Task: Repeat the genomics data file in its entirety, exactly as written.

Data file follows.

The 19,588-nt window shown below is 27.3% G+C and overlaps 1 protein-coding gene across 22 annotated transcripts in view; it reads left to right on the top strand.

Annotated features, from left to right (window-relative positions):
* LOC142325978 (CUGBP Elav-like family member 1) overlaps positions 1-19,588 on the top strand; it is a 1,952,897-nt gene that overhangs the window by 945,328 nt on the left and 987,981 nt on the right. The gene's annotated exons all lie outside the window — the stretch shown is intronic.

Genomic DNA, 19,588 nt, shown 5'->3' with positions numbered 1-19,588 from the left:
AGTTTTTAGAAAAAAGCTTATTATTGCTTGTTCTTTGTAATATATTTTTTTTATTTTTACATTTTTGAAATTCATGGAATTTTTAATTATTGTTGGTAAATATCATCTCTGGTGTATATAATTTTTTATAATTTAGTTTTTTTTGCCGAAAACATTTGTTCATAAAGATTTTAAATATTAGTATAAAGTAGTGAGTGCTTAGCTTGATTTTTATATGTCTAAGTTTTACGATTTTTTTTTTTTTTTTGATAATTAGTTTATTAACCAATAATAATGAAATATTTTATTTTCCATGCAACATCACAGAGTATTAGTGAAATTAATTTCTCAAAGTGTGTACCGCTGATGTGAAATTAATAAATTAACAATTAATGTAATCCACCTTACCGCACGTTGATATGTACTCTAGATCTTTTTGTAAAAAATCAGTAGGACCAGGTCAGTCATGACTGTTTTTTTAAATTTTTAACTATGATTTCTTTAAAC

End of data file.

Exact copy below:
The 19,588-nt window shown below is 27.3% G+C and overlaps 1 protein-coding gene across 22 annotated transcripts in view; it reads left to right on the top strand.

Annotated features, from left to right (window-relative positions):
* LOC142325978 (CUGBP Elav-like family member 1) overlaps positions 1-19,588 on the top strand; it is a 1,952,897-nt gene that overhangs the window by 945,328 nt on the left and 987,981 nt on the right. The gene's annotated exons all lie outside the window — the stretch shown is intronic.

Genomic DNA, 19,588 nt, shown 5'->3' with positions numbered 1-19,588 from the left:
AGTTTTTAGAAAAAAGCTTATTATTGCTTGTTCTTTGTAATATATTTTTTTTATTTTTACATTTTTGAAATTCATGGAATTTTTAATTATTGTTGGTAAATATCATCTCTGGTGTATATAATTTTTTATAATTTAGTTTTTTTTGCCGAAAACATTTGTTCATAAAGATTTTAAATATTAGTATAAAGTAGTGAGTGCTTAGCTTGATTTTTATATGTCTAAGTTTTACGATTTTTTTTTTTTTTTTGATAATTAGTTTATTAACCAATAATAATGAAATATTTTATTTTCCATGCAACATCACAGAGTATTAGTGAAATTAATTTCTCAAAGTGTGTACCGCTGATGTGAAATTAATAAATTAACAATTAATGTAATCCACCTTACCGCACGTTGATATGTACTCTAGATCTTTTTGTAAAAAATCAGTAGGACCAGGTCAGTCATGACTGTTTTTTTAAATTTTTAACTATGATTTCTTTAAAC